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ALTERNATE ROUTES: Smartphone Filmmaking for Screenwriters

Years ago, the only way you could get a film made was to spend near-obscene amounts of money. Marty Lang discusses the new revolution of smartphone filmmaking.

Marty Lang is a screenwriter, filmmaker, journalist and educator. His feature writing/directing debut, RISING STAR, was acquired for worldwide distribution by Content Film in 2013. His producing credits include the 2016 Independent Spirit Award-nominated OUT OF MY HAND, and BEING MICHAEL MADSEN, starring Michael Madsen, Virginia Madsen and Daryl Hannah. Twitter: @marty_lang.

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There's been a revolution in film production. Thirty years ago, the only way you could get a film made was to spend near-obscene amounts of money on film, film processing, and film cutting to get a completed film. Then, video created the beginning of democratization in narrative, with directors like Robert Rodriguez embracing finishing a film on video, instead of going back to film. This saved a huge amount of money, and tied in nicely with the home video boom of the 90s.

There's been another step toward democratization, and odds are you're a part of it. It's from the mobile phone you may already own.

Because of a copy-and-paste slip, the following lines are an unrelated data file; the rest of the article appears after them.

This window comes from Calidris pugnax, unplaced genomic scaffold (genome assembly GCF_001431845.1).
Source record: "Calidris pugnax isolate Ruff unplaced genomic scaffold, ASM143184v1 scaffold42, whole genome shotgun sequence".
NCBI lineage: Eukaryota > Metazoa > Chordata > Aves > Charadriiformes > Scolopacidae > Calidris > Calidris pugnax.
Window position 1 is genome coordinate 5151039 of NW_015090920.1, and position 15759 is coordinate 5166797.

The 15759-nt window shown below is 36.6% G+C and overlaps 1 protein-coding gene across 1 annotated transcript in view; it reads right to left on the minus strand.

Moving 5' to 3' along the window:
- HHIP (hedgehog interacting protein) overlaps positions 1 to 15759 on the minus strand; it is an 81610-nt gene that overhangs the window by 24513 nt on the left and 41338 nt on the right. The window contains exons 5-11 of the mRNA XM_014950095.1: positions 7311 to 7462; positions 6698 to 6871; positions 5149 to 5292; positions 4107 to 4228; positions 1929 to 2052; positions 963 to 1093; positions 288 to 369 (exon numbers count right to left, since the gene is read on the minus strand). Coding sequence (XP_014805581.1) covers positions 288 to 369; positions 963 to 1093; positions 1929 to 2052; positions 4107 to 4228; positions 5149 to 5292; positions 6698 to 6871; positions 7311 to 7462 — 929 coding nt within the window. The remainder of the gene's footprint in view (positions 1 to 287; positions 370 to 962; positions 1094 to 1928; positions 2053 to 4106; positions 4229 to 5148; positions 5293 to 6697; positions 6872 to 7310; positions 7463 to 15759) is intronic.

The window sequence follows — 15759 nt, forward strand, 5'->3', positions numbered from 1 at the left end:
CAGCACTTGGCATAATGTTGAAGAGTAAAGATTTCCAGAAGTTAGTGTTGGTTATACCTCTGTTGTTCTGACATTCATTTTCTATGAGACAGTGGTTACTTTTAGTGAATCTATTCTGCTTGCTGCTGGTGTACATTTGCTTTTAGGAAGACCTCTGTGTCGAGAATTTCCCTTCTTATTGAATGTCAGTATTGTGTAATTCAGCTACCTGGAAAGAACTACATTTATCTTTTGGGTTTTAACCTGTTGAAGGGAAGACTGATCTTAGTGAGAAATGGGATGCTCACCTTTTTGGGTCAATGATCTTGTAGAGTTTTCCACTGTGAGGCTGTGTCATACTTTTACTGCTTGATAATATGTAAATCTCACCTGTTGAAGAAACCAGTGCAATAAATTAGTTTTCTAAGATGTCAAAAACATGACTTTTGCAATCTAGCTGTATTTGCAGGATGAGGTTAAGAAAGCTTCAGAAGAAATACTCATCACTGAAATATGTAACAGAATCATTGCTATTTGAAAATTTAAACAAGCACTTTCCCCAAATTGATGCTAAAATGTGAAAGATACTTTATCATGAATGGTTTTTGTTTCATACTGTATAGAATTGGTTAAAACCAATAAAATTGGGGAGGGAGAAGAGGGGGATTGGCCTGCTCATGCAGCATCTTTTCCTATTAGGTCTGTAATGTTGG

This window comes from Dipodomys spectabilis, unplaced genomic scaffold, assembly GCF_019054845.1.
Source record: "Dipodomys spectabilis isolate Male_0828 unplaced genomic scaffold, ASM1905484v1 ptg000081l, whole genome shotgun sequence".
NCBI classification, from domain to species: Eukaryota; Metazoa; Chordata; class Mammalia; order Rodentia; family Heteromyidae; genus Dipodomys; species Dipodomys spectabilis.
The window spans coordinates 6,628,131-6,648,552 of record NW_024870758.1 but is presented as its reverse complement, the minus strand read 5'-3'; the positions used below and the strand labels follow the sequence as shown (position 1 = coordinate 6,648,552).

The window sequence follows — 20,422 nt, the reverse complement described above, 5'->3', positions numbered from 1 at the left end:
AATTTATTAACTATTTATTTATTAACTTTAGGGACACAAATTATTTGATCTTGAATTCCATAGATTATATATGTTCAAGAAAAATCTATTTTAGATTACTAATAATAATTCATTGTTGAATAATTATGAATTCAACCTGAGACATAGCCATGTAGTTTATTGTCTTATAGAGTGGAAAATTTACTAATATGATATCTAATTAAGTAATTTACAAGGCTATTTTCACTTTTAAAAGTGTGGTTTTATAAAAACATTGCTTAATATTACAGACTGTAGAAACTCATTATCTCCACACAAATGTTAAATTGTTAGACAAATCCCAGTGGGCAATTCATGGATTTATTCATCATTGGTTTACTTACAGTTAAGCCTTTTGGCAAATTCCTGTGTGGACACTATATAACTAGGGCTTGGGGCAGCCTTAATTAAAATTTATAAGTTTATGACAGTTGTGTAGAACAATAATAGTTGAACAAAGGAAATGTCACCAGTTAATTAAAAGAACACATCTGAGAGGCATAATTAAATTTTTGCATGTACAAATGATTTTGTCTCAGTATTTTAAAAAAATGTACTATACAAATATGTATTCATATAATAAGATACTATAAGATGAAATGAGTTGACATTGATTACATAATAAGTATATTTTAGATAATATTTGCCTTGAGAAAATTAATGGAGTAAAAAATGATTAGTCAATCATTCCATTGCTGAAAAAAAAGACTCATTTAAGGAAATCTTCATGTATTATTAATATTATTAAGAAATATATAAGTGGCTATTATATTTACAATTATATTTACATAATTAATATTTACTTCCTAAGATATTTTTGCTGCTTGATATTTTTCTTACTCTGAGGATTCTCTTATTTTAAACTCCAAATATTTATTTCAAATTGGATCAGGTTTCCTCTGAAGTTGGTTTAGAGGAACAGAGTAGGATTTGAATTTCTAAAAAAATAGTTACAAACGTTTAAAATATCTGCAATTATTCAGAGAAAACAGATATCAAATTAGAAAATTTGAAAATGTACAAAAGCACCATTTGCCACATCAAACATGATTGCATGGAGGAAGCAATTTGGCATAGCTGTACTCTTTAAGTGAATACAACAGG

Smartphones now have the video processing ability of some high-powered digital cinema cameras, which can help create movies and TV shows, potentially, for nothing more than the cost of one. There's already been some high-profile examples of mobile filmmaking; indie film trendsetters the Duplass Brothers produced TANGERINE, a feature film that was completely shot on an iPhone 5S, and Oscar winner Steven Soderbergh recently directed a feature called UNSANE, starring Claire Foy and Juno Temple, shot on an iPhone as well. There's even an iPhone Film Festival (that's been going on for six years!), showcasing the best in short films and music videos made on smartphones.

Script EXTRA: 'Tangerine' - All You Need Is a Want and an iPhone

So there's high technology in your pocket, and big-time filmmakers are using it to make feature-length content. But here's the best news: if you're a screenwriter, you can utilize that same technology to produce your own films and television shows – because smartphone filmmaking is incredibly intuitive and easy to learn. The phone in your pocket, literally, could be the key to turning you into a produced screenwriter!

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So let's say you have a script you'd like to see produced. Hopefully, you've written it like a production manager, keeping things reasonable from a shooting standpoint. If you do, you can download a few apps, and purchase some accessories, for your phone that will turn it into a camera, sound recorder, and even an editing system, to turn that script into a finished film. If you're interested, check these apps and accessories out:

Roomscan Pro ($4.99 on App Store): While you're planning your shoot, you're going to want floor plans of the locations you'll be filming in. Roomscan draws those floor plans for you – and all you have to do is touch each wall with your phone! You can them email yourself the plans and print them out, allowing your crew to see exactly where you'll be filming, and where you'd like to put the camera and your actors.